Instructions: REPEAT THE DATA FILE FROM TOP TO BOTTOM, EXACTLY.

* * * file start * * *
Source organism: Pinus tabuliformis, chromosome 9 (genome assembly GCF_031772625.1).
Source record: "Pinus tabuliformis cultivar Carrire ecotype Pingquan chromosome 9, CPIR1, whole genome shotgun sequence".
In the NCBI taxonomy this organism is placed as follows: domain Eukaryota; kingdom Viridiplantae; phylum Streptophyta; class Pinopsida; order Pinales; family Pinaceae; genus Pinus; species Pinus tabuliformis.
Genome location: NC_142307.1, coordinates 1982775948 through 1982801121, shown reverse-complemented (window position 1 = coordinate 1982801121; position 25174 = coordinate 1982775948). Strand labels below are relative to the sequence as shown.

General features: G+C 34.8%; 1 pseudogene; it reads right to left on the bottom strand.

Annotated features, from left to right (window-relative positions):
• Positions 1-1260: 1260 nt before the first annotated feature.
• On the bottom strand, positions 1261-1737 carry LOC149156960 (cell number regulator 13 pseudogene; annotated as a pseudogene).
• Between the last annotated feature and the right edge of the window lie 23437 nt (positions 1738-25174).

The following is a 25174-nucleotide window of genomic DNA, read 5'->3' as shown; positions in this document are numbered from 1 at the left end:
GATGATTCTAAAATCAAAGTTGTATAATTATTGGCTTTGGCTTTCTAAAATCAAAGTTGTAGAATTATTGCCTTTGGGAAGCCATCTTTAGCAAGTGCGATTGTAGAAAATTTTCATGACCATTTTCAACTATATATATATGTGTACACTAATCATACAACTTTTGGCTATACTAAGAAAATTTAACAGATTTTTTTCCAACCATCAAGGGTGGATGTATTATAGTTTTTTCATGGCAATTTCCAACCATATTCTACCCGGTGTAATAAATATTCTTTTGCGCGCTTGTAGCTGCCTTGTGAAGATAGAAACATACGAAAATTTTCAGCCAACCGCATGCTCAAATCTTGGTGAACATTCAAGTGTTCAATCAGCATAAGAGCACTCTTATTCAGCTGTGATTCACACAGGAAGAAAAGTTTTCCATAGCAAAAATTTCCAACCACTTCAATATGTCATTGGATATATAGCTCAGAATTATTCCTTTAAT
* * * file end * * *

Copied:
Source organism: Pinus tabuliformis, chromosome 9 (genome assembly GCF_031772625.1).
Source record: "Pinus tabuliformis cultivar Carrire ecotype Pingquan chromosome 9, CPIR1, whole genome shotgun sequence".
In the NCBI taxonomy this organism is placed as follows: domain Eukaryota; kingdom Viridiplantae; phylum Streptophyta; class Pinopsida; order Pinales; family Pinaceae; genus Pinus; species Pinus tabuliformis.
Genome location: NC_142307.1, coordinates 1982775948 through 1982801121, shown reverse-complemented (window position 1 = coordinate 1982801121; position 25174 = coordinate 1982775948). Strand labels below are relative to the sequence as shown.

General features: G+C 34.8%; 1 pseudogene; it reads right to left on the bottom strand.

Annotated features, from left to right (window-relative positions):
• Positions 1-1260: 1260 nt before the first annotated feature.
• On the bottom strand, positions 1261-1737 carry LOC149156960 (cell number regulator 13 pseudogene; annotated as a pseudogene).
• Between the last annotated feature and the right edge of the window lie 23437 nt (positions 1738-25174).

The following is a 25174-nucleotide window of genomic DNA, read 5'->3' as shown; positions in this document are numbered from 1 at the left end:
GATGATTCTAAAATCAAAGTTGTATAATTATTGGCTTTGGCTTTCTAAAATCAAAGTTGTAGAATTATTGCCTTTGGGAAGCCATCTTTAGCAAGTGCGATTGTAGAAAATTTTCATGACCATTTTCAACTATATATATATGTGTACACTAATCATACAACTTTTGGCTATACTAAGAAAATTTAACAGATTTTTTTCCAACCATCAAGGGTGGATGTATTATAGTTTTTTCATGGCAATTTCCAACCATATTCTACCCGGTGTAATAAATATTCTTTTGCGCGCTTGTAGCTGCCTTGTGAAGATAGAAACATACGAAAATTTTCAGCCAACCGCATGCTCAAATCTTGGTGAACATTCAAGTGTTCAATCAGCATAAGAGCACTCTTATTCAGCTGTGATTCACACAGGAAGAAAAGTTTTCCATAGCAAAAATTTCCAACCACTTCAATATGTCATTGGATATATAGCTCAGAATTATTCCTTTAAT